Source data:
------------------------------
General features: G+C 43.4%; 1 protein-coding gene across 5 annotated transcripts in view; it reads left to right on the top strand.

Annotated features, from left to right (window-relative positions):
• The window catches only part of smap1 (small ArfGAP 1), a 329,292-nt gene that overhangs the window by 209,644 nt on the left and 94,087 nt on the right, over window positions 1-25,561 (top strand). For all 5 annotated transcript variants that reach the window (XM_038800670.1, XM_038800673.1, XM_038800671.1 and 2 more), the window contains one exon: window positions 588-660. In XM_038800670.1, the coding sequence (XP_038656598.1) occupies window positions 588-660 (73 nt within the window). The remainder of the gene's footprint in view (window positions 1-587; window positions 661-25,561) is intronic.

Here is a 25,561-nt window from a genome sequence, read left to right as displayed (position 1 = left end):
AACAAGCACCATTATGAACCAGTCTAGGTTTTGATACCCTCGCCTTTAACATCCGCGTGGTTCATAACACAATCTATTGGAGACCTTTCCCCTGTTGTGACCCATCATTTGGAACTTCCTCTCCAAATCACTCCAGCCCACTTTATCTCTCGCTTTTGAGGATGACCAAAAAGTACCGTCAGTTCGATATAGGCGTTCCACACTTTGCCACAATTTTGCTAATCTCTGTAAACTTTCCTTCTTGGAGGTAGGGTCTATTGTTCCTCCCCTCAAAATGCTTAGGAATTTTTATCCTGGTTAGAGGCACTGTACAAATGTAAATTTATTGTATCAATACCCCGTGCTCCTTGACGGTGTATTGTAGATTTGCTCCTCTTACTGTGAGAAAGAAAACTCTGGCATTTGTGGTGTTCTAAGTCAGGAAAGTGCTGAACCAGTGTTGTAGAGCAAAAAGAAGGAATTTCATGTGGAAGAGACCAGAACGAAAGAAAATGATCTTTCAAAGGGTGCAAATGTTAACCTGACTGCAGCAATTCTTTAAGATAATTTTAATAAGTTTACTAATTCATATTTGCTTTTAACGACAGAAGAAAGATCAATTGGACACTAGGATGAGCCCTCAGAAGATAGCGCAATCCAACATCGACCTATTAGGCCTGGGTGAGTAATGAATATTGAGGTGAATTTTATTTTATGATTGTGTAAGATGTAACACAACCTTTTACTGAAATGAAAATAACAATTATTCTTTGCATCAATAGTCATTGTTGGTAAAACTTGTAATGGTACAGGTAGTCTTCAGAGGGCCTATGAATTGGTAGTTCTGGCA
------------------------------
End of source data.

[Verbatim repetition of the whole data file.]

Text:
General features: G+C 43.4%; 1 protein-coding gene across 5 annotated transcripts in view; it reads left to right on the top strand.

Annotated features, from left to right (window-relative positions):
• The window catches only part of smap1 (small ArfGAP 1), a 329,292-nt gene that overhangs the window by 209,644 nt on the left and 94,087 nt on the right, over window positions 1-25,561 (top strand). For all 5 annotated transcript variants that reach the window (XM_038800670.1, XM_038800673.1, XM_038800671.1 and 2 more), the window contains one exon: window positions 588-660. In XM_038800670.1, the coding sequence (XP_038656598.1) occupies window positions 588-660 (73 nt within the window). The remainder of the gene's footprint in view (window positions 1-587; window positions 661-25,561) is intronic.

Here is a 25,561-nt window from a genome sequence, read left to right as displayed (position 1 = left end):
AACAAGCACCATTATGAACCAGTCTAGGTTTTGATACCCTCGCCTTTAACATCCGCGTGGTTCATAACACAATCTATTGGAGACCTTTCCCCTGTTGTGACCCATCATTTGGAACTTCCTCTCCAAATCACTCCAGCCCACTTTATCTCTCGCTTTTGAGGATGACCAAAAAGTACCGTCAGTTCGATATAGGCGTTCCACACTTTGCCACAATTTTGCTAATCTCTGTAAACTTTCCTTCTTGGAGGTAGGGTCTATTGTTCCTCCCCTCAAAATGCTTAGGAATTTTTATCCTGGTTAGAGGCACTGTACAAATGTAAATTTATTGTATCAATACCCCGTGCTCCTTGACGGTGTATTGTAGATTTGCTCCTCTTACTGTGAGAAAGAAAACTCTGGCATTTGTGGTGTTCTAAGTCAGGAAAGTGCTGAACCAGTGTTGTAGAGCAAAAAGAAGGAATTTCATGTGGAAGAGACCAGAACGAAAGAAAATGATCTTTCAAAGGGTGCAAATGTTAACCTGACTGCAGCAATTCTTTAAGATAATTTTAATAAGTTTACTAATTCATATTTGCTTTTAACGACAGAAGAAAGATCAATTGGACACTAGGATGAGCCCTCAGAAGATAGCGCAATCCAACATCGACCTATTAGGCCTGGGTGAGTAATGAATATTGAGGTGAATTTTATTTTATGATTGTGTAAGATGTAACACAACCTTTTACTGAAATGAAAATAACAATTATTCTTTGCATCAATAGTCATTGTTGGTAAAACTTGTAATGGTACAGGTAGTCTTCAGAGGGCCTATGAATTGGTAGTTCTGGCA